Christmas was invented by the Christians to assist the wiping out of ancient pagan traditions and the brain washing of native Britons. This time of year is called Yule in those traditions and is celebrated still by a growing number of people. I believe in the existence of Jesus Christ but not as the Son of God and not as our salvation. You have only to compare the dates of ancient traditions and those of Christian celebrations. As far as I can see, as long as you are a good person of sound nature and mind, who helps others wherever possible and does not try to force your religion upon others, it doesn't matter which path you take. The spirit of Yule is older than Christianity, its a shame that so many have kneeled before a false image.
Adrian Brett, UK

Christmas is a pagan celebration. Even today, those that called themselves Christian, are pagan believers. They are confused bunch. They don't even know their god. Christmas is a waist of time. Also it is a good time to take off is the middle of winter.
John Bowa, USA

All cultures, societies, religions appear to relish a special day or several days of the year, where they can take time off from the trials of work and mundane daily life and spend with loved ones. Christmas serves that function in the West, whether it is actually the birthday of Christ or not, I suppose it does not matter.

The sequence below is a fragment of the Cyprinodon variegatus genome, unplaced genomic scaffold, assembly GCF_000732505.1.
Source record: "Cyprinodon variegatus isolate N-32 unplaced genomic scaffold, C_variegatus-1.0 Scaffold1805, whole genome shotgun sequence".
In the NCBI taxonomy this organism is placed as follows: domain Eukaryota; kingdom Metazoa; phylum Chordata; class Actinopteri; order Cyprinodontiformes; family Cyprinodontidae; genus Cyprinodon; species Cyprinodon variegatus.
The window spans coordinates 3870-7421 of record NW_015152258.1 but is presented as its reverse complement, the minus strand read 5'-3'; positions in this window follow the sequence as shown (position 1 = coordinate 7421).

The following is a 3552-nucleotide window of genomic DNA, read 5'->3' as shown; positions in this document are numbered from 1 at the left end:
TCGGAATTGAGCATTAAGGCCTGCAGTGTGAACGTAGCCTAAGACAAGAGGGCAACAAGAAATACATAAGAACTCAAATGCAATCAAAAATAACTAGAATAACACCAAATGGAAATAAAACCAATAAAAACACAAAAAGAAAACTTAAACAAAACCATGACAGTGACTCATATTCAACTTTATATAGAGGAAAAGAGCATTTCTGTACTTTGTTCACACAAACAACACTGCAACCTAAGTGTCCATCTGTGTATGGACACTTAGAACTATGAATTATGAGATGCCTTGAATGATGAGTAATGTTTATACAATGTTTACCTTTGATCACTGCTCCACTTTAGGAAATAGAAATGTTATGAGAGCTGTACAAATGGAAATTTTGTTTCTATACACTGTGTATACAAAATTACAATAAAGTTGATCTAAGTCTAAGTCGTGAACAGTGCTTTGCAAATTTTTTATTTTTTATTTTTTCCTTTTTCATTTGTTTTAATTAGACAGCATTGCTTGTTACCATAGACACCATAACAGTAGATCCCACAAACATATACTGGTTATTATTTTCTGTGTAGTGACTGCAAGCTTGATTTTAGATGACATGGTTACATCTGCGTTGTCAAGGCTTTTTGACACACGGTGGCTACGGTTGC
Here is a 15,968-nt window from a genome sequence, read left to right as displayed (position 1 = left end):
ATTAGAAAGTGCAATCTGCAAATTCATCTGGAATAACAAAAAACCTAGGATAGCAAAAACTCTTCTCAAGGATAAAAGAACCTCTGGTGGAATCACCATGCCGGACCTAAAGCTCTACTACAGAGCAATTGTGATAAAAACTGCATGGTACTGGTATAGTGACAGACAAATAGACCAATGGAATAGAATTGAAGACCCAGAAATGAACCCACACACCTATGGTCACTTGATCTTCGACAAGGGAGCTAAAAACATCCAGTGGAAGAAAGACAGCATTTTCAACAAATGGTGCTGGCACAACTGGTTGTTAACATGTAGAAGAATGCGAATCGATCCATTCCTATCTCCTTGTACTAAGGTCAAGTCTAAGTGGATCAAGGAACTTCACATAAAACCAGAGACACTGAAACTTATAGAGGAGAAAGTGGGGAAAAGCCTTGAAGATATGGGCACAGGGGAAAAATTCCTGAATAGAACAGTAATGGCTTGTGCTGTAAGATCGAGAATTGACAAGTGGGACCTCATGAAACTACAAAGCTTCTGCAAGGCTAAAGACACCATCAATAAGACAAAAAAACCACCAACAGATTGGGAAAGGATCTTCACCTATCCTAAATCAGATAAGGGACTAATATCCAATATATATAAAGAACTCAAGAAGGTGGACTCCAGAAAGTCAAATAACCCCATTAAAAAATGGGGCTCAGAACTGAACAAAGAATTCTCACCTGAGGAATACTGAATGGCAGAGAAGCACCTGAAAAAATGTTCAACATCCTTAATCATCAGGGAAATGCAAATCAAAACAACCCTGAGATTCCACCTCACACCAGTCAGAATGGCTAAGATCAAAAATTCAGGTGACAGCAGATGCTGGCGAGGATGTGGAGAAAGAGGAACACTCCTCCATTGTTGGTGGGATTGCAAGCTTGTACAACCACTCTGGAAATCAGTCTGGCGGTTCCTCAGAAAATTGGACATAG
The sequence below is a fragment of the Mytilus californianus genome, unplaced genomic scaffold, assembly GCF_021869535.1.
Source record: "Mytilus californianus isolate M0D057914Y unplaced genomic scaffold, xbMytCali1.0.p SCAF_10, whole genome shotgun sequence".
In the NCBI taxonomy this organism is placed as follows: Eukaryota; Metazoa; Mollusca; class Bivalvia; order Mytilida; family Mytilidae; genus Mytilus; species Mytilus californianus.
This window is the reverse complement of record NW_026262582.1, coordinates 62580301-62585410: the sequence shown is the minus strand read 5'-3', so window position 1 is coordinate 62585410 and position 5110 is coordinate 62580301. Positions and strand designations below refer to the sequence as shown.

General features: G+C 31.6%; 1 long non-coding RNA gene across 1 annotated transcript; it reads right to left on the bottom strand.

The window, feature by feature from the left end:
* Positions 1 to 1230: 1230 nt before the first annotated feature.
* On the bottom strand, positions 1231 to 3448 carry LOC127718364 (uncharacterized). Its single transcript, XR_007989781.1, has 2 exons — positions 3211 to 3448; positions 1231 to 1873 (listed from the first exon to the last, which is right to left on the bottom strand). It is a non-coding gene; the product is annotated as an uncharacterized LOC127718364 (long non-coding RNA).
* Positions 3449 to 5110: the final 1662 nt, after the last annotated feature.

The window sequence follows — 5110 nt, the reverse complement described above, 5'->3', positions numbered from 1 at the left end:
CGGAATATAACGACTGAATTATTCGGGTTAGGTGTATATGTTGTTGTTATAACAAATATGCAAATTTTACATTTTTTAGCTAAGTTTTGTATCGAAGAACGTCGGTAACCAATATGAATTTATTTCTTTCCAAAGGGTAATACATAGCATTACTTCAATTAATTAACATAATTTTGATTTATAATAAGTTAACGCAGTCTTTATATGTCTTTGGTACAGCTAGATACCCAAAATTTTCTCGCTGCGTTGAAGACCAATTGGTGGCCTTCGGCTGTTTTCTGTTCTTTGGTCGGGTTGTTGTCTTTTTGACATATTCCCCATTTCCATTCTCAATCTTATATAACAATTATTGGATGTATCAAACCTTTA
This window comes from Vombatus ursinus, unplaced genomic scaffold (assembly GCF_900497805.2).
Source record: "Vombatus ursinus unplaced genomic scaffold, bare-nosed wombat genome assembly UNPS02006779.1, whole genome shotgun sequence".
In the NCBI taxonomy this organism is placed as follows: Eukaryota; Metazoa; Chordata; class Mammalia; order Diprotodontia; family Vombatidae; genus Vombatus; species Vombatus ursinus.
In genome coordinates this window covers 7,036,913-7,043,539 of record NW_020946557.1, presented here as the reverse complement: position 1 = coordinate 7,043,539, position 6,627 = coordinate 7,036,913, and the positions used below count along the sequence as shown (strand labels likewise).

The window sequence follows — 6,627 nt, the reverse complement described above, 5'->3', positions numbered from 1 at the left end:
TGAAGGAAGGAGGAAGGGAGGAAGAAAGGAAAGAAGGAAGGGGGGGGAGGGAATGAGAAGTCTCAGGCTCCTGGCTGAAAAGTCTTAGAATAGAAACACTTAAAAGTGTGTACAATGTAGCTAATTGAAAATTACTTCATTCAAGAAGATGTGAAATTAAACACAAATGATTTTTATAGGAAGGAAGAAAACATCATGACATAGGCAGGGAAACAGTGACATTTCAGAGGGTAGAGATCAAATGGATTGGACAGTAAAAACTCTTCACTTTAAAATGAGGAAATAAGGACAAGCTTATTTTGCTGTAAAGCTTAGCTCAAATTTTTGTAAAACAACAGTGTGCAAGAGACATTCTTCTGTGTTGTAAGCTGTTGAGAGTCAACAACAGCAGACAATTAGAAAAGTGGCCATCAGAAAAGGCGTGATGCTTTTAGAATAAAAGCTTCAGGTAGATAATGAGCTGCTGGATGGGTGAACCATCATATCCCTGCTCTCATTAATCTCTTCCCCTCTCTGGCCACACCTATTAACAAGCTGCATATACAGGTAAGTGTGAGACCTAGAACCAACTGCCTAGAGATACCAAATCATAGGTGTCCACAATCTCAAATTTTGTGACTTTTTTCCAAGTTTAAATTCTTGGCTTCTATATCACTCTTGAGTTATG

Ahmed Khan, USA

Christmas is great. I don't get too caught up in shopping but it's fun to see the stores and houses all decorated. Most people are happy; happy to give, happy to receive, happily broke, or just happy the whole holiday is over with. We need something to lighten up our lives. For whatever reason, Christmas; BE HAPPY!
Lexi, Alaska, USA
Christmas is a personal celebration. It should be meaningful time to reflect upon your relationship with God. In a multi racial country, Christmas is visiting friends to celebrate. I do not subscribe to this practice, it just makes any religion so commercial like the national day. I would definitely spend the day with my family and giving God the day. 25th December may not be the actual day of Christ's birth but to me, we still need a date to remember the day when Christ gave up all his heavenly possessions to be just like you and me and to reconcile us with our Creator. This is Christmas to me.
Peter, Malaysia